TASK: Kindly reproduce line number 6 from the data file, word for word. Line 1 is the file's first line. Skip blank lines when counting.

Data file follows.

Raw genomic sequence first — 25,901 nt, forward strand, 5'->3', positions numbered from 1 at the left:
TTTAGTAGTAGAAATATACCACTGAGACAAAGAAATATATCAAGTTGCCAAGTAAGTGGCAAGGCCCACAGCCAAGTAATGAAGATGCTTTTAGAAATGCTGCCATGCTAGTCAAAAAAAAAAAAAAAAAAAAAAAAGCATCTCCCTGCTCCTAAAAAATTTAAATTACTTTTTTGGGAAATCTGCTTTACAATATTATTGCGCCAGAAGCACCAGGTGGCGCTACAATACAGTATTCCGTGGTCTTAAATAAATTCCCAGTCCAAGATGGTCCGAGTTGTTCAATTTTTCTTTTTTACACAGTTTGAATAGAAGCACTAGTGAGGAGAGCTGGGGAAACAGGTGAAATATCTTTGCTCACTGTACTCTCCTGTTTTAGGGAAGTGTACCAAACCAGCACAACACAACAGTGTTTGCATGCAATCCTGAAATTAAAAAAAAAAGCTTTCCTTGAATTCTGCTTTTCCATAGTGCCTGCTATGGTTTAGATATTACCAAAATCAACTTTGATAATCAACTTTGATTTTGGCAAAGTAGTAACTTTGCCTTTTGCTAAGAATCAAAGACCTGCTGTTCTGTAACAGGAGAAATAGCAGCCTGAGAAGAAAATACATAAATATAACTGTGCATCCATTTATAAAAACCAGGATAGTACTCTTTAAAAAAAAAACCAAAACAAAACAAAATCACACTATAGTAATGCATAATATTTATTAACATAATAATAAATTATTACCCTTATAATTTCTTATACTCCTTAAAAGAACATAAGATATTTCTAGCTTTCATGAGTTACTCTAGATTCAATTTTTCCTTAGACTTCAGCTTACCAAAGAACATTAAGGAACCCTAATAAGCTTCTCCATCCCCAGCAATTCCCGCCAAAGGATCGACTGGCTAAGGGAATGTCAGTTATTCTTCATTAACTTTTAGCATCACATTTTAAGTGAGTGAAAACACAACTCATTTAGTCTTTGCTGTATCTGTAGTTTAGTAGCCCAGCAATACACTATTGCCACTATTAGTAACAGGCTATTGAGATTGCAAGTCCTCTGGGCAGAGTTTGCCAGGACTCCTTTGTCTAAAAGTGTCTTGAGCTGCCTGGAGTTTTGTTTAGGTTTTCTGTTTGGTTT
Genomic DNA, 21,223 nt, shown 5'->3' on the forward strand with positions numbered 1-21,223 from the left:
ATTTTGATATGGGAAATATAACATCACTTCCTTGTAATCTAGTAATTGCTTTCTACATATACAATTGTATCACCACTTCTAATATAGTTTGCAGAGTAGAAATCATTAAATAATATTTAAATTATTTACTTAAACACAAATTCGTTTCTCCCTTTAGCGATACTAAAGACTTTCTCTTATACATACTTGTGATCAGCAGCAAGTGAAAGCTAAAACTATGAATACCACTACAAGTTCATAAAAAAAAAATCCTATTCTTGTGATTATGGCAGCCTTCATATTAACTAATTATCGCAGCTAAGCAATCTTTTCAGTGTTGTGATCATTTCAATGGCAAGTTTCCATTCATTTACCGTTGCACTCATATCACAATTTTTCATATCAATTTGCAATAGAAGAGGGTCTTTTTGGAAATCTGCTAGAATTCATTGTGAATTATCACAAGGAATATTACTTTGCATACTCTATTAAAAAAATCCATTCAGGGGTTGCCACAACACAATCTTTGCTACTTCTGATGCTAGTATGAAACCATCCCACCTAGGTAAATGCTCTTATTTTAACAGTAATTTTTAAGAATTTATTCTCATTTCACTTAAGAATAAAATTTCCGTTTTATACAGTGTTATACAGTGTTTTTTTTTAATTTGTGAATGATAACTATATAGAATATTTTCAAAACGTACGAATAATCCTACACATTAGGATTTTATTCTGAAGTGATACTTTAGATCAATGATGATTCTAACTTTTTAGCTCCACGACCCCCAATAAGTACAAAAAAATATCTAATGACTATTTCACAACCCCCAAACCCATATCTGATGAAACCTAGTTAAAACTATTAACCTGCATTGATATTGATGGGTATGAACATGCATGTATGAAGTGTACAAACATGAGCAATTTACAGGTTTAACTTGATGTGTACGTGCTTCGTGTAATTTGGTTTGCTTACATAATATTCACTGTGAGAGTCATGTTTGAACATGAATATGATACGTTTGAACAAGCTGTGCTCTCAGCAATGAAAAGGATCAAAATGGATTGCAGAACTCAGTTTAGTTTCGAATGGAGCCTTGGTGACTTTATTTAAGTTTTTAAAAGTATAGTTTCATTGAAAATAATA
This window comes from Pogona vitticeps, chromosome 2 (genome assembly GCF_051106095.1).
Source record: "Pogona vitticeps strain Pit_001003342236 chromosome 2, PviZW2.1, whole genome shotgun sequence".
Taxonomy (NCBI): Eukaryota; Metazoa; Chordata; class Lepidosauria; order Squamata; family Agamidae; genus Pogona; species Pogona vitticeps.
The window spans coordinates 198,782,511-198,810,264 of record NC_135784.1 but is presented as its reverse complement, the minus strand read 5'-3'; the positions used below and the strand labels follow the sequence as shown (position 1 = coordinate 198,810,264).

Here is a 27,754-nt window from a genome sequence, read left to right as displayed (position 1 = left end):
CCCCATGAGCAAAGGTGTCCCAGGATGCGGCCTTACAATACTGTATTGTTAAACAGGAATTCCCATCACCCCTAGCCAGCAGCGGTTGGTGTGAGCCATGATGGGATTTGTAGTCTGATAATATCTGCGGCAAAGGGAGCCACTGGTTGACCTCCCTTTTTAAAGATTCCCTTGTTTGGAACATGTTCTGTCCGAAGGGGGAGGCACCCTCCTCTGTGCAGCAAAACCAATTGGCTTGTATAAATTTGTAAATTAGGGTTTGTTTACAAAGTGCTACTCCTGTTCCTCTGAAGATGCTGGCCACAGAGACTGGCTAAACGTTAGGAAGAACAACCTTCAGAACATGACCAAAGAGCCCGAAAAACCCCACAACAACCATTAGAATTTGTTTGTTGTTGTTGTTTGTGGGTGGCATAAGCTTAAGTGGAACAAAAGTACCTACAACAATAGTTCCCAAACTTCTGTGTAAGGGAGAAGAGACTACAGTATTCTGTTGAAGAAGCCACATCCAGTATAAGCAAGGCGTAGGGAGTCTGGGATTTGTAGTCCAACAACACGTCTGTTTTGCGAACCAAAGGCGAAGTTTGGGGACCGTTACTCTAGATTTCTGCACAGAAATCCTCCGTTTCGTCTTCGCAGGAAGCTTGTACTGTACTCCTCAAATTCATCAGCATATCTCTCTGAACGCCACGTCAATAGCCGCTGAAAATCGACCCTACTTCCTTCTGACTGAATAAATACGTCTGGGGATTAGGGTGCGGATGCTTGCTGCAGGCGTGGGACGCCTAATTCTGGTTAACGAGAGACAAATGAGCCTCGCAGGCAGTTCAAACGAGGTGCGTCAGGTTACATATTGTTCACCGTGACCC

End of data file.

Source record: "Pogona vitticeps strain Pit_001003342236 chromosome 2, PviZW2.1, whole genome shotgun sequence".